In alchemical symbolism dragons are associated with fire and the primal chaotic material. The Western concept of dragons is to portray them as fire animals spewing fire, something to be hated, feared, and destroyed. However, in the Far East these negative traits are minimized and the symbolism is ambivalent. In iconography, for example, two dragons are depicted as facing each other, and especially in European and Islamic hermeticism this confrontation is depicted as being similar to the serpents of the caduceus. This is the neutralization of opposing tendencies, of alchemical sulfur and mercury; while immanent, undeveloped nature is portrayed as in the ouroboros, the dragon biting its tail. Even in the Far East the dragon possesses different aspects, in that it is simultaneously a creature of water, of Earth, of the underworld, and of the shy. This makes it akin to the Quetzalcoatl, the Aztec, plumed serpent.
Symbolism from Carl G. Jung’s Mysterium Coniunctions: Dragon is personification of Sulphur and is by far the male element. Since the dragon is said to impregnate himself by swallowing his tail, then the tail is the male organ and the mouth is the female organ. The dragon consumes its entire body into his head; thus, partaking of his most dangerous and evil nature turning it into the inner fire of Mercury. This evil dragon nature which sulphur shares is frequently called the “dragon’s head” (caput dragonis), which is a “most pernicious poison,” a poisonous vapor breathed out by the flying dragon. However, the “winged dragon” that stands for quicksilver becomes a poison-breathing monster only after it unites with the “wingless dragon” which corresponds to sulphur. In psychological terms these two dragons represent the opposites; the winged dragon tries to prevent the wingless dragon from flying. They are always in confrontation until the wingless dragon flies, symbolizing the conquering of an obstacle, or obstacles, preventing total individualization. In other words, the winged dragon represents personal obstacles that must be overcome to insure a more-perfect being; thus, leading to the saying: “You conquer the dragon or he will conquer you.” A.G.H.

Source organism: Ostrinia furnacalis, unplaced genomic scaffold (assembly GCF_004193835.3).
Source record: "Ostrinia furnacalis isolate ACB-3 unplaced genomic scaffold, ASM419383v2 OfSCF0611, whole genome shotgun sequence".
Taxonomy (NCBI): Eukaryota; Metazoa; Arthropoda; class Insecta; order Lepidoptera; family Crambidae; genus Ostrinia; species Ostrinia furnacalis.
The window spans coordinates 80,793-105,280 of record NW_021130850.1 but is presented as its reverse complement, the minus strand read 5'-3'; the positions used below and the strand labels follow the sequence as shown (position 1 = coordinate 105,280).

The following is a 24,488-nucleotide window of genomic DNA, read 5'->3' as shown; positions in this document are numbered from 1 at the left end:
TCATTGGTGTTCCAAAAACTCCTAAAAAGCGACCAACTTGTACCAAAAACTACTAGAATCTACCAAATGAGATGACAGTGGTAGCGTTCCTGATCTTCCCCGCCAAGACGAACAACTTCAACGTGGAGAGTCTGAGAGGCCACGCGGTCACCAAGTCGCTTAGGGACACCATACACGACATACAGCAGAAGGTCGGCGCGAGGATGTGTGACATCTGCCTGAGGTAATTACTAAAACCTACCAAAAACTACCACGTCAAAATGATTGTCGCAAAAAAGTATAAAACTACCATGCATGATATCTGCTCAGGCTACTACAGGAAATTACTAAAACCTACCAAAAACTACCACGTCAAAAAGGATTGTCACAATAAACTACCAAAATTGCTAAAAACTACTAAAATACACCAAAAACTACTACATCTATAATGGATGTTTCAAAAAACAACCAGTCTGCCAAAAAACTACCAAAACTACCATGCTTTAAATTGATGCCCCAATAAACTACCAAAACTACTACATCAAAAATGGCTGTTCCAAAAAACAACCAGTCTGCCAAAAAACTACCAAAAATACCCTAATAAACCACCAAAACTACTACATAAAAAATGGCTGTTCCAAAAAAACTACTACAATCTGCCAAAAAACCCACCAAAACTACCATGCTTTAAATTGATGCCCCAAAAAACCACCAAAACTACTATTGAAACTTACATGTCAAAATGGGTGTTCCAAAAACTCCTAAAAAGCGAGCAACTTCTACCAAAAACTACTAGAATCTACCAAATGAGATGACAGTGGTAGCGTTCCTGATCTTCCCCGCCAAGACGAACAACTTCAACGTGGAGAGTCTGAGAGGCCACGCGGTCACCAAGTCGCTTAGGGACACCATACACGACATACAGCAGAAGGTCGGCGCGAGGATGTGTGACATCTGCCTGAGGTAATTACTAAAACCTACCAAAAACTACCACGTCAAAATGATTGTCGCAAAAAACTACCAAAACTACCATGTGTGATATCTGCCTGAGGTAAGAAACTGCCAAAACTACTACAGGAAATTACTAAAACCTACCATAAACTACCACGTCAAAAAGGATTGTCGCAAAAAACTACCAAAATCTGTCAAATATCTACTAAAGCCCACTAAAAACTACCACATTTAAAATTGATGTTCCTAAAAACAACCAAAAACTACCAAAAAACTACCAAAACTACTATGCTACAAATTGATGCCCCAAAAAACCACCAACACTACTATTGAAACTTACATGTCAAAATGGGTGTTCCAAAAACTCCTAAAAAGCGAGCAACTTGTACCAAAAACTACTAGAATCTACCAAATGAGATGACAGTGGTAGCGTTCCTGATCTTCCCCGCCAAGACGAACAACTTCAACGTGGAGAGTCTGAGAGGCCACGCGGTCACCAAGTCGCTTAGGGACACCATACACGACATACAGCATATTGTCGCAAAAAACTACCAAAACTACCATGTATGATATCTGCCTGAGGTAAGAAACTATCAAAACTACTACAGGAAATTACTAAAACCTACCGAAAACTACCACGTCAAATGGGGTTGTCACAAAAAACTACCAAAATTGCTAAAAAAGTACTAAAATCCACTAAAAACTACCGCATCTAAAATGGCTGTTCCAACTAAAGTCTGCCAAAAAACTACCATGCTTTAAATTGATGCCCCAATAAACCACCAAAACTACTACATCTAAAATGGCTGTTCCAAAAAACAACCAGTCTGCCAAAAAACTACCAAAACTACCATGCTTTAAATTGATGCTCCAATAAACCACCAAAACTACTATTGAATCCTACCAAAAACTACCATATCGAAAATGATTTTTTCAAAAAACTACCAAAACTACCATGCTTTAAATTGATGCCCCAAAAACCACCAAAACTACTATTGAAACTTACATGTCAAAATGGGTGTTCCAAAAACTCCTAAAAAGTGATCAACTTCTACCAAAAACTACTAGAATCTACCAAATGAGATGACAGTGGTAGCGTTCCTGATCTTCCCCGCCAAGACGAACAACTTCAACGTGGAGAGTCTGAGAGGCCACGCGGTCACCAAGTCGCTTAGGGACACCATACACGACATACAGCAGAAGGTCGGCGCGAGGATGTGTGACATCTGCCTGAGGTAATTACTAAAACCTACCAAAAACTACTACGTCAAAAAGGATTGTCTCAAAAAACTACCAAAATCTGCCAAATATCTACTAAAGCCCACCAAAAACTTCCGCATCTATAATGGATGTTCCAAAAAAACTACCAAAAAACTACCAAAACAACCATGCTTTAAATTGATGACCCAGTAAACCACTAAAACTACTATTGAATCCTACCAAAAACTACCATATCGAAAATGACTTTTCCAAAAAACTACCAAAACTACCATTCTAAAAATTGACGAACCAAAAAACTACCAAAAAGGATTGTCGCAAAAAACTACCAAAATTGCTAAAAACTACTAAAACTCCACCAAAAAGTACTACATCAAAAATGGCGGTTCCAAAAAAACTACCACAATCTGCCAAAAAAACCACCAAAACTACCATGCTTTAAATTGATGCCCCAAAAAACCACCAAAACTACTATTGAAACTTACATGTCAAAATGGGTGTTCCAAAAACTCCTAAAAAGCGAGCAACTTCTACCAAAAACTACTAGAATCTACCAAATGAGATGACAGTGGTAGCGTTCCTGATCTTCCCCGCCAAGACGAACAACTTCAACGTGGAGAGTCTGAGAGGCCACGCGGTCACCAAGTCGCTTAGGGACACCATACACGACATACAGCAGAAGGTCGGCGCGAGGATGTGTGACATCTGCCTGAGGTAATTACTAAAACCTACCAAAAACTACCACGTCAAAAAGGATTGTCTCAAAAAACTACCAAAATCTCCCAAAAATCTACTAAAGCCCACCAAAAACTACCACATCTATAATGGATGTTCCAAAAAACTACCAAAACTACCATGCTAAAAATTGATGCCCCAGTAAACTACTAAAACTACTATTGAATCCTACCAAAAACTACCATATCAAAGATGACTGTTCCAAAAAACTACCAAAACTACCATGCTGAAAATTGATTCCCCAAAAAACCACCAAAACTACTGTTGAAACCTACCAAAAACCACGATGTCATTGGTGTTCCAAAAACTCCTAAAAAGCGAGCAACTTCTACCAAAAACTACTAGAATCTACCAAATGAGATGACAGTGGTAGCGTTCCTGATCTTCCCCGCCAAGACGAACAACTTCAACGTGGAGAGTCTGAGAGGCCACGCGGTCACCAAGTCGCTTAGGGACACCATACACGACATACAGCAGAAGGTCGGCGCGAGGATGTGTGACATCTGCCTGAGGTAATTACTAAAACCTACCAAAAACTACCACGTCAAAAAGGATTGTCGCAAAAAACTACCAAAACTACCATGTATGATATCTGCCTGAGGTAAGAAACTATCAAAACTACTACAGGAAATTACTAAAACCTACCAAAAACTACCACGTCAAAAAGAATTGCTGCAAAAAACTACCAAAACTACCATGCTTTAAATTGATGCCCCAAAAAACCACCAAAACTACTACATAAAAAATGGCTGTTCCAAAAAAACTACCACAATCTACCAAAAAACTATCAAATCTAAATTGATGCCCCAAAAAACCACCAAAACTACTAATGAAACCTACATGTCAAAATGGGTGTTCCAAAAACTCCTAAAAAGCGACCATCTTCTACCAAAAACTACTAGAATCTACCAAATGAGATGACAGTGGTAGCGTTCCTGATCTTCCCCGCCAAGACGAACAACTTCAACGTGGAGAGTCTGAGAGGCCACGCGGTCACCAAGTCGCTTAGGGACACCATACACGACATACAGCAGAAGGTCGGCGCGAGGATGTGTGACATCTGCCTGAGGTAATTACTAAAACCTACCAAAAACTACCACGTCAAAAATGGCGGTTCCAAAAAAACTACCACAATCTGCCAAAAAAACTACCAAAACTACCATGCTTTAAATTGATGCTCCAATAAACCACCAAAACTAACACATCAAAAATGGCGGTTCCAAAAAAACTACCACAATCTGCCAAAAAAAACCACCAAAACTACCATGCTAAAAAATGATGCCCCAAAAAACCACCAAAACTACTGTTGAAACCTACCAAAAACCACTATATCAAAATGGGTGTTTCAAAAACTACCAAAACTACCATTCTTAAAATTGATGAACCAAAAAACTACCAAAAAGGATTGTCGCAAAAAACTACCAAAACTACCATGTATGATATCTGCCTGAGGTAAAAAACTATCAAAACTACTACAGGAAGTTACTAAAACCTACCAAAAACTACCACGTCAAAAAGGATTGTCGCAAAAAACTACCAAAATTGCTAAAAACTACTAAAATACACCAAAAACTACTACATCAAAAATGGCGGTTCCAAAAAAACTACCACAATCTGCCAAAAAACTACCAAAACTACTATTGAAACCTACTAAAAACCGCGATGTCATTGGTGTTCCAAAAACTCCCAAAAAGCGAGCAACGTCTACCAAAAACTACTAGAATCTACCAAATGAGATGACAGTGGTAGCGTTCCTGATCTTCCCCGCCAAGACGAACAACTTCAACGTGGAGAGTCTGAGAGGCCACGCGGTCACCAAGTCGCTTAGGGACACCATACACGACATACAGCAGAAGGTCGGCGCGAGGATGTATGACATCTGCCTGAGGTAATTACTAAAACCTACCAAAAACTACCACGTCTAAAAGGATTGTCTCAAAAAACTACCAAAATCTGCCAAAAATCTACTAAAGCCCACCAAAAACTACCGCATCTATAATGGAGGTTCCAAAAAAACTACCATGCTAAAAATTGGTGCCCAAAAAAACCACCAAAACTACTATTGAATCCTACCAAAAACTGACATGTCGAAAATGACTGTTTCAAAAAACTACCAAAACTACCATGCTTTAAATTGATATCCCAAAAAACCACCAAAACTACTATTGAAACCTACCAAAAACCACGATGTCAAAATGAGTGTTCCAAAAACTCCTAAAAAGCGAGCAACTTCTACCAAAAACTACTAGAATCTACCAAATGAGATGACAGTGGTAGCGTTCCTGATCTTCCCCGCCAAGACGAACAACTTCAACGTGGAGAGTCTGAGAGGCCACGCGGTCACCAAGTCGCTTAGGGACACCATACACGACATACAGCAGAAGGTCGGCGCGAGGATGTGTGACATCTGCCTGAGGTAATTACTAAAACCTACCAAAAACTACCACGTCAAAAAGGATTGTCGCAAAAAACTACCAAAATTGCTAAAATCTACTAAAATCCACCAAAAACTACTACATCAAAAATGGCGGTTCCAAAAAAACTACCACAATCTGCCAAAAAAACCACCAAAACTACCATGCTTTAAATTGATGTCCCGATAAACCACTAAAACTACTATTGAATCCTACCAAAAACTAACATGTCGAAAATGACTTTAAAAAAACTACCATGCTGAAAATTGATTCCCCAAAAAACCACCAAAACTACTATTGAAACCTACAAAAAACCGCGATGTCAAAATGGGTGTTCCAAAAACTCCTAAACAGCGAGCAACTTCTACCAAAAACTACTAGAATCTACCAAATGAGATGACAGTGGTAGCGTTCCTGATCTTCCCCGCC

Chevalier, Jean and Alain Gheerbrant. A Dictionary of Symbols. (Transl. by John Buchanan-Brown). New York, Penguin Books. 1996. pp. 142-145.
Biedermann, Hans. Dictionary of Symbolism: Cultural Icons and the Meanings Behind Them. (Transl. by James Hulbert). New York. Facts On File, 1992. pp. 54-55